Visit or for more details.

Breeding Bird Survey -
Requires good bird identification skills by sight and sound. Contact the Georgia DNR Wildlife Resources Division's Nongame Conservation Section office for more information: (478) 994-1438.

Christmas Bird Count -
The longest-running citizen science project in the U.S.  Dates can be found at (website for the Georgia Ornithological Society).


Project Flying WILD or Project WILD - Bird curriculum designed to help middle school students implement school bird festivals and bird conservation projects. Includes many hands-on activities and events.

Project WILD Activities -  Use the Project WILD activities listed below (found in the Project WILD K-12 Activity Guide) for fun and educational bird programs. Each activity contains all the information needed to conduct the activity including objectives, method, background information, a list of materials needed, procedures, evaluation suggestions, recommended grade levels, subject areas, duration, group size, setting, and key terms.

  • Changing the Land
  • Rare Bird Eggs for Sale
  • Shrinking Habitat
  • Migration Barriers (deer not birds)
  • No Water Off a Duck's Back
  • Hazardous Links, Possible Solutions
  • Birds of Prey
  • Bird Song Survey

Audubon Adventures - This grades 4-6 classroom kit includes materials for 32 students: Student Newspaper, lesson plans, tips for outdoor study, hands on activities and guide to a healthy schoolyard.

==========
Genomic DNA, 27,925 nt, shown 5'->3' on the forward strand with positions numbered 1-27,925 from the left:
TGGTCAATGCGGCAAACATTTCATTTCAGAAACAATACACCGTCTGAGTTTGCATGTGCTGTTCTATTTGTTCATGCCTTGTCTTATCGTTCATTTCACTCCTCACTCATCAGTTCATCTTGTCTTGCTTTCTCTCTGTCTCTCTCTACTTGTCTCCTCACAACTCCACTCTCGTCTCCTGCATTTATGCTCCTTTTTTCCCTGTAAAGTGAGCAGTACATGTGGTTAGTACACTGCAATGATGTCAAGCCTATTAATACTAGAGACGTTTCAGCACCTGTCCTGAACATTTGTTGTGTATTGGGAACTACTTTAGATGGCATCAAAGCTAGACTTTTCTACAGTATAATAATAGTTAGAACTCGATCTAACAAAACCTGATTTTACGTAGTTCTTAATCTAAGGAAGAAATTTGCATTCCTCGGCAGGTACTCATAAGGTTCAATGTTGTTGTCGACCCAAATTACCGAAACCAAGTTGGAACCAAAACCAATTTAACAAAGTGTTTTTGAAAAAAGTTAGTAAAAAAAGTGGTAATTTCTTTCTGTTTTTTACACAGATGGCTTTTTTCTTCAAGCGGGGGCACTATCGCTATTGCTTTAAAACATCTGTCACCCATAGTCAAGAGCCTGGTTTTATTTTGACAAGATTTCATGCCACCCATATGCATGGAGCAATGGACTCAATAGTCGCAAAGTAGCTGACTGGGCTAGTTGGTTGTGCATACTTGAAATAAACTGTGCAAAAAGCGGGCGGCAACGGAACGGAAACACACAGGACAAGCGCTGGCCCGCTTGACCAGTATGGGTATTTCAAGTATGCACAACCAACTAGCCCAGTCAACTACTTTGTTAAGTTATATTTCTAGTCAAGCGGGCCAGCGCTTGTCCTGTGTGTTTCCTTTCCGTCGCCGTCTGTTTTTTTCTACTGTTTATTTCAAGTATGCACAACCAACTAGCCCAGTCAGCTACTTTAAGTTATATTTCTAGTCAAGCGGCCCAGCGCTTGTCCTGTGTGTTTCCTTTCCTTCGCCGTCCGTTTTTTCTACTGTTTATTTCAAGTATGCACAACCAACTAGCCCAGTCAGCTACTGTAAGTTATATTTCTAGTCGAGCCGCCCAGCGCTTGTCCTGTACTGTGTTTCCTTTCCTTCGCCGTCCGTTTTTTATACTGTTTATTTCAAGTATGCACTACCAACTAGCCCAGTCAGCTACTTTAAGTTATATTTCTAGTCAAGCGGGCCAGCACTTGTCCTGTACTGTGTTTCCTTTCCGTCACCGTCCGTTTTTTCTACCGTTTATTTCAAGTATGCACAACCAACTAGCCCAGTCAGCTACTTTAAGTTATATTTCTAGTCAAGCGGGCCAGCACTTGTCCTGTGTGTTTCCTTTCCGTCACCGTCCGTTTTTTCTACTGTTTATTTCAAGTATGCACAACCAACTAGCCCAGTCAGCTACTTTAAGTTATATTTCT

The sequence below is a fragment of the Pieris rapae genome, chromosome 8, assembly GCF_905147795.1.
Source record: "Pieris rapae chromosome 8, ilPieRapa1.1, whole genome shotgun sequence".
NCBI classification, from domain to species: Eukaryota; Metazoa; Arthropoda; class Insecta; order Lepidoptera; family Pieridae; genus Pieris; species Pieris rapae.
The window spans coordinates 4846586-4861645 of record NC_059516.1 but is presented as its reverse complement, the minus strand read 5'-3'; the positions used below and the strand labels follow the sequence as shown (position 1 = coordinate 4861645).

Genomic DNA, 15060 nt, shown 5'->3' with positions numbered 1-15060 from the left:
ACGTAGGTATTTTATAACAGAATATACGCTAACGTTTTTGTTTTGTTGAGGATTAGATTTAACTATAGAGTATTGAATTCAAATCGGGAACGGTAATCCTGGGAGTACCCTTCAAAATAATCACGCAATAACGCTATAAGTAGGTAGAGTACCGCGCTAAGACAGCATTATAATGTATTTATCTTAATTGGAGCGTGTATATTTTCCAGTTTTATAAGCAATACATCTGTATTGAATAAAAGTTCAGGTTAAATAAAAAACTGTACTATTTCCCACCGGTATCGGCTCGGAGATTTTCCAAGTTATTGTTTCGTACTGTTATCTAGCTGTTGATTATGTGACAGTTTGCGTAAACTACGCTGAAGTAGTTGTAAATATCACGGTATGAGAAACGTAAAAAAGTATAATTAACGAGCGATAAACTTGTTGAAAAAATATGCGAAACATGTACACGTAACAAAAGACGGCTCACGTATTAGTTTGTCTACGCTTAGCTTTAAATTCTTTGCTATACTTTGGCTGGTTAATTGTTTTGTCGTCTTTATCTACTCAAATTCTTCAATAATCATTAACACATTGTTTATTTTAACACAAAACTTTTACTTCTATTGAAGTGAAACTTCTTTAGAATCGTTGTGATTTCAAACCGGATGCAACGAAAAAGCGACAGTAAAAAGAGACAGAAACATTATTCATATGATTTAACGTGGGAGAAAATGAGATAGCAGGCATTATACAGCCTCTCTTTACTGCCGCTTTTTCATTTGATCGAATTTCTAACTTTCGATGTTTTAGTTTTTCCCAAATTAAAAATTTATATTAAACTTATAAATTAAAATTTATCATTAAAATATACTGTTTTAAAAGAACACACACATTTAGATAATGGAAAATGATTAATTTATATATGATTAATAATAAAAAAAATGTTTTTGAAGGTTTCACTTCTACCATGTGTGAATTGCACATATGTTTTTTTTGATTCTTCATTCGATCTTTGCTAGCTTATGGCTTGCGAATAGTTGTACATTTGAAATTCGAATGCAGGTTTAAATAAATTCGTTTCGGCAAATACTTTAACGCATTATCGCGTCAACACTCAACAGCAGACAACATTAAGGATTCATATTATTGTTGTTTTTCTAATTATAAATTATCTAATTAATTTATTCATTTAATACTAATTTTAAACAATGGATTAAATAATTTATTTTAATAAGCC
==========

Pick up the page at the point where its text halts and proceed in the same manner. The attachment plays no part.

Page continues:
Friends of Feathered Flyers Bird Activity Boxes - Free loan Georgia Partners in Flight interactive educational activity boxes filled with bird education videos, youth and adult binoculars, bird eggs, nests, lesson plans, books, and posters. Boxes can be checked out for free on a two-week basis from local nature centers across the state. For more information, contact the Georgia Department of Natural Resources, Wildlife Resources Division’s Nongame Conservation Section: (478) 994-1438.

Create Bird Habitat at Home or School - Several organizations help schools develop wildlife habitat in schoolyards for education and conservation. These organizations offer guidelines to create water, food, shelter and space for wildlife. For funding ideas, visit Citizen Science in the Schoolyard .

National Wildlife Federations (GWF) Schoolyard Wildlife Habitat Planning Guide - The Georgia Schoolyard Wildlife Habitat Planning Guide provides information and resources to transform barren schoolyards into vital habitat for wildlife, and vibrant places of learning for students. By creating and studying wildlife habitats on their school grounds, students get a first-hand glimpse at the natural world, and the chance to make a difference for conservation in Georgia.


American Bird Conservancy: Provides information on a wide range of conservation topics, such as the Cats Indoors Campaign.  Cats kill hundreds of millions of birds each year in the U.S. alone, as well as other wildlife species.

National Audubon Society

Partners in Flight: International cooperative group of federal, state, and private organizations working to protect migratory landbirds.

Birding Software: Pictures and calls for all North American species, natural history information on all species, and games to help learn birds.

Hummingbirds: This site provides information on attracting, watching,
feeding, and studying North American hummingbirds, migration maps, and tracking northward and southward movements.